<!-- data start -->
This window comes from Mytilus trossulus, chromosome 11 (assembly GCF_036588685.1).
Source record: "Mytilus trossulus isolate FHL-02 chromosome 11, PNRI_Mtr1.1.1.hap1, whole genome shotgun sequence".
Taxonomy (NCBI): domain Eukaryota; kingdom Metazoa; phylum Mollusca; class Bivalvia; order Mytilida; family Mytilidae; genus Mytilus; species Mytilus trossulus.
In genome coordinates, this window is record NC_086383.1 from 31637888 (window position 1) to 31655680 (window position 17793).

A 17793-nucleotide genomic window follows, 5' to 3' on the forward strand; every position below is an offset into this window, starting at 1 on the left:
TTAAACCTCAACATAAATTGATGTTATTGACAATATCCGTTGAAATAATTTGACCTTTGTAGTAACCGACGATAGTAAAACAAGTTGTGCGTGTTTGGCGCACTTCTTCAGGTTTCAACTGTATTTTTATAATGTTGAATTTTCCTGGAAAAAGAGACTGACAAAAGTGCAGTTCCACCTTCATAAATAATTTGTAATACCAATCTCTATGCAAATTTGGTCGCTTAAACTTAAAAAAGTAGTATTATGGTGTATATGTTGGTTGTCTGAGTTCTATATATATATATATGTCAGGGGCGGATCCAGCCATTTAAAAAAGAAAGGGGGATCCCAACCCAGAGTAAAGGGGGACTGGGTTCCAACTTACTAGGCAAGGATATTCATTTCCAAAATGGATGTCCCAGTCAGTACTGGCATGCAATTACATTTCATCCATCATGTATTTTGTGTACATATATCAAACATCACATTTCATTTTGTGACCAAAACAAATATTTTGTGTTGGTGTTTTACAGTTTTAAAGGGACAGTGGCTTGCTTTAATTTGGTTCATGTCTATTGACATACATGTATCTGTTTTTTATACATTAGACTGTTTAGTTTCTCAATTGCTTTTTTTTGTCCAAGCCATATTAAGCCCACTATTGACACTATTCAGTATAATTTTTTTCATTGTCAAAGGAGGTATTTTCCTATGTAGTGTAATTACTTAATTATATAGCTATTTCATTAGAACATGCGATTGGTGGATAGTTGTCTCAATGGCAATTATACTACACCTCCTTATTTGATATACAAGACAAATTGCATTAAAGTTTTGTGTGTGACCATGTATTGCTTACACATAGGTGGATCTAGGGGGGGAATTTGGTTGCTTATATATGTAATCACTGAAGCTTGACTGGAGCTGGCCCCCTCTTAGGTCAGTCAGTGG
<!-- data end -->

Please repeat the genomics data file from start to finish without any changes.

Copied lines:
This window comes from Mytilus trossulus, chromosome 11 (assembly GCF_036588685.1).
Source record: "Mytilus trossulus isolate FHL-02 chromosome 11, PNRI_Mtr1.1.1.hap1, whole genome shotgun sequence".
Taxonomy (NCBI): domain Eukaryota; kingdom Metazoa; phylum Mollusca; class Bivalvia; order Mytilida; family Mytilidae; genus Mytilus; species Mytilus trossulus.
In genome coordinates, this window is record NC_086383.1 from 31637888 (window position 1) to 31655680 (window position 17793).

A 17793-nucleotide genomic window follows, 5' to 3' on the forward strand; every position below is an offset into this window, starting at 1 on the left:
TTAAACCTCAACATAAATTGATGTTATTGACAATATCCGTTGAAATAATTTGACCTTTGTAGTAACCGACGATAGTAAAACAAGTTGTGCGTGTTTGGCGCACTTCTTCAGGTTTCAACTGTATTTTTATAATGTTGAATTTTCCTGGAAAAAGAGACTGACAAAAGTGCAGTTCCACCTTCATAAATAATTTGTAATACCAATCTCTATGCAAATTTGGTCGCTTAAACTTAAAAAAGTAGTATTATGGTGTATATGTTGGTTGTCTGAGTTCTATATATATATATATGTCAGGGGCGGATCCAGCCATTTAAAAAAGAAAGGGGGATCCCAACCCAGAGTAAAGGGGGACTGGGTTCCAACTTACTAGGCAAGGATATTCATTTCCAAAATGGATGTCCCAGTCAGTACTGGCATGCAATTACATTTCATCCATCATGTATTTTGTGTACATATATCAAACATCACATTTCATTTTGTGACCAAAACAAATATTTTGTGTTGGTGTTTTACAGTTTTAAAGGGACAGTGGCTTGCTTTAATTTGGTTCATGTCTATTGACATACATGTATCTGTTTTTTATACATTAGACTGTTTAGTTTCTCAATTGCTTTTTTTTGTCCAAGCCATATTAAGCCCACTATTGACACTATTCAGTATAATTTTTTTCATTGTCAAAGGAGGTATTTTCCTATGTAGTGTAATTACTTAATTATATAGCTATTTCATTAGAACATGCGATTGGTGGATAGTTGTCTCAATGGCAATTATACTACACCTCCTTATTTGATATACAAGACAAATTGCATTAAAGTTTTGTGTGTGACCATGTATTGCTTACACATAGGTGGATCTAGGGGGGGAATTTGGTTGCTTATATATGTAATCACTGAAGCTTGACTGGAGCTGGCCCCCTCTTAGGTCAGTCAGTGG